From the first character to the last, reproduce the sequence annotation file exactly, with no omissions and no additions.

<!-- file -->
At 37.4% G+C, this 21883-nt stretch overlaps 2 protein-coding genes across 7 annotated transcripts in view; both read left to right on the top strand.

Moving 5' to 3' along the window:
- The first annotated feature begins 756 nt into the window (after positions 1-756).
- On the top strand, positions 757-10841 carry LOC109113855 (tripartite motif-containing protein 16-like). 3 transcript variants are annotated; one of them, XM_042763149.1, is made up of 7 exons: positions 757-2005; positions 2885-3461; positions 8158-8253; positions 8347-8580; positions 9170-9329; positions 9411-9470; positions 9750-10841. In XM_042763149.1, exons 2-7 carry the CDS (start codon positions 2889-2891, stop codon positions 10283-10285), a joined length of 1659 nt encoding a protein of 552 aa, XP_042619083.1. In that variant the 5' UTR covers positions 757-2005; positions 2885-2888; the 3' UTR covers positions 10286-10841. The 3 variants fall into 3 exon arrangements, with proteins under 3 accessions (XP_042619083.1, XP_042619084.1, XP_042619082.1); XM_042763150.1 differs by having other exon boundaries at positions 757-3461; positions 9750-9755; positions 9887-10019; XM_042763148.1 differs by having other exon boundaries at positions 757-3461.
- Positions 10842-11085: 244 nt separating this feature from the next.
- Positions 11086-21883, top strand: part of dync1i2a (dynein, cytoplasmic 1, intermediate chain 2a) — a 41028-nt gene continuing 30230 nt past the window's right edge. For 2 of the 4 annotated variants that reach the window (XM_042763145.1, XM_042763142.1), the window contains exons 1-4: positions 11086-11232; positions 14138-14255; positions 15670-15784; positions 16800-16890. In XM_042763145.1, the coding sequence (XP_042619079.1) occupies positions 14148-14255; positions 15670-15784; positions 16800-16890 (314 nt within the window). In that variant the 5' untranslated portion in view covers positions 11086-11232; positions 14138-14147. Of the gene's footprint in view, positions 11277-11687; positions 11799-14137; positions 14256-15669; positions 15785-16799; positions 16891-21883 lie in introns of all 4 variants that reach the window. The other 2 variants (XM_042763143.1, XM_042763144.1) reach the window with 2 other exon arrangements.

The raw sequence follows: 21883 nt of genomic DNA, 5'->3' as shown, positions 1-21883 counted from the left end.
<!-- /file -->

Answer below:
At 37.4% G+C, this 21883-nt stretch overlaps 2 protein-coding genes across 7 annotated transcripts in view; both read left to right on the top strand.

Moving 5' to 3' along the window:
- The first annotated feature begins 756 nt into the window (after positions 1-756).
- On the top strand, positions 757-10841 carry LOC109113855 (tripartite motif-containing protein 16-like). 3 transcript variants are annotated; one of them, XM_042763149.1, is made up of 7 exons: positions 757-2005; positions 2885-3461; positions 8158-8253; positions 8347-8580; positions 9170-9329; positions 9411-9470; positions 9750-10841. In XM_042763149.1, exons 2-7 carry the CDS (start codon positions 2889-2891, stop codon positions 10283-10285), a joined length of 1659 nt encoding a protein of 552 aa, XP_042619083.1. In that variant the 5' UTR covers positions 757-2005; positions 2885-2888; the 3' UTR covers positions 10286-10841. The 3 variants fall into 3 exon arrangements, with proteins under 3 accessions (XP_042619083.1, XP_042619084.1, XP_042619082.1); XM_042763150.1 differs by having other exon boundaries at positions 757-3461; positions 9750-9755; positions 9887-10019; XM_042763148.1 differs by having other exon boundaries at positions 757-3461.
- Positions 10842-11085: 244 nt separating this feature from the next.
- Positions 11086-21883, top strand: part of dync1i2a (dynein, cytoplasmic 1, intermediate chain 2a) — a 41028-nt gene continuing 30230 nt past the window's right edge. For 2 of the 4 annotated variants that reach the window (XM_042763145.1, XM_042763142.1), the window contains exons 1-4: positions 11086-11232; positions 14138-14255; positions 15670-15784; positions 16800-16890. In XM_042763145.1, the coding sequence (XP_042619079.1) occupies positions 14148-14255; positions 15670-15784; positions 16800-16890 (314 nt within the window). In that variant the 5' untranslated portion in view covers positions 11086-11232; positions 14138-14147. Of the gene's footprint in view, positions 11277-11687; positions 11799-14137; positions 14256-15669; positions 15785-16799; positions 16891-21883 lie in introns of all 4 variants that reach the window. The other 2 variants (XM_042763143.1, XM_042763144.1) reach the window with 2 other exon arrangements.

The raw sequence follows: 21883 nt of genomic DNA, 5'->3' as shown, positions 1-21883 counted from the left end.